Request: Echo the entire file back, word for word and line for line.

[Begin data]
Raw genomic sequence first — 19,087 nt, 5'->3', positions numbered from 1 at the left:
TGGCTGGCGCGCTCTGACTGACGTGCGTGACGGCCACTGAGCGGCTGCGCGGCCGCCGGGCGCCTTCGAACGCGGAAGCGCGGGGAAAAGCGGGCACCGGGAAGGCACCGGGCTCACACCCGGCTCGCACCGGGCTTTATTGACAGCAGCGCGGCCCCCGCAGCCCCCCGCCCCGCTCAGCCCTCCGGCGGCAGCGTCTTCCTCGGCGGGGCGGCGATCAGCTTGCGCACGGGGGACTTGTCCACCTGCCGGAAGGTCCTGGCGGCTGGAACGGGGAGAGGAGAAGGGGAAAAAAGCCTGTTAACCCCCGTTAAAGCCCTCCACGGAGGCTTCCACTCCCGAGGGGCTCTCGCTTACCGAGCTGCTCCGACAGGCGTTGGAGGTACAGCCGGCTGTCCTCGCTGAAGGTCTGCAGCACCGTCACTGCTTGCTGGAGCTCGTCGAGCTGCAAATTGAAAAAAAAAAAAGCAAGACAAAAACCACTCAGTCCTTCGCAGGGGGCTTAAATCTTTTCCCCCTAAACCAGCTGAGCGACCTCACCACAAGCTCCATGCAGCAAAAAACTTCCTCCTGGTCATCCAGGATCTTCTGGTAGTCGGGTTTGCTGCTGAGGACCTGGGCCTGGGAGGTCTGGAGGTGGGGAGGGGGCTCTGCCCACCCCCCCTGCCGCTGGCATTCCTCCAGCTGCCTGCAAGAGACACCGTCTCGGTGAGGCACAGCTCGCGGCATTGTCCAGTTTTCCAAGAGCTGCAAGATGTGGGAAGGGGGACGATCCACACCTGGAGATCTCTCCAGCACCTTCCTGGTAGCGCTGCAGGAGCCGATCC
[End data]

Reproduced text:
Raw genomic sequence first — 19,087 nt, 5'->3', positions numbered from 1 at the left:
TGGCTGGCGCGCTCTGACTGACGTGCGTGACGGCCACTGAGCGGCTGCGCGGCCGCCGGGCGCCTTCGAACGCGGAAGCGCGGGGAAAAGCGGGCACCGGGAAGGCACCGGGCTCACACCCGGCTCGCACCGGGCTTTATTGACAGCAGCGCGGCCCCCGCAGCCCCCCGCCCCGCTCAGCCCTCCGGCGGCAGCGTCTTCCTCGGCGGGGCGGCGATCAGCTTGCGCACGGGGGACTTGTCCACCTGCCGGAAGGTCCTGGCGGCTGGAACGGGGAGAGGAGAAGGGGAAAAAAGCCTGTTAACCCCCGTTAAAGCCCTCCACGGAGGCTTCCACTCCCGAGGGGCTCTCGCTTACCGAGCTGCTCCGACAGGCGTTGGAGGTACAGCCGGCTGTCCTCGCTGAAGGTCTGCAGCACCGTCACTGCTTGCTGGAGCTCGTCGAGCTGCAAATTGAAAAAAAAAAAAGCAAGACAAAAACCACTCAGTCCTTCGCAGGGGGCTTAAATCTTTTCCCCCTAAACCAGCTGAGCGACCTCACCACAAGCTCCATGCAGCAAAAAACTTCCTCCTGGTCATCCAGGATCTTCTGGTAGTCGGGTTTGCTGCTGAGGACCTGGGCCTGGGAGGTCTGGAGGTGGGGAGGGGGCTCTGCCCACCCCCCCTGCCGCTGGCATTCCTCCAGCTGCCTGCAAGAGACACCGTCTCGGTGAGGCACAGCTCGCGGCATTGTCCAGTTTTCCAAGAGCTGCAAGATGTGGGAAGGGGGACGATCCACACCTGGAGATCTCTCCAGCACCTTCCTGGTAGCGCTGCAGGAGCCGATCC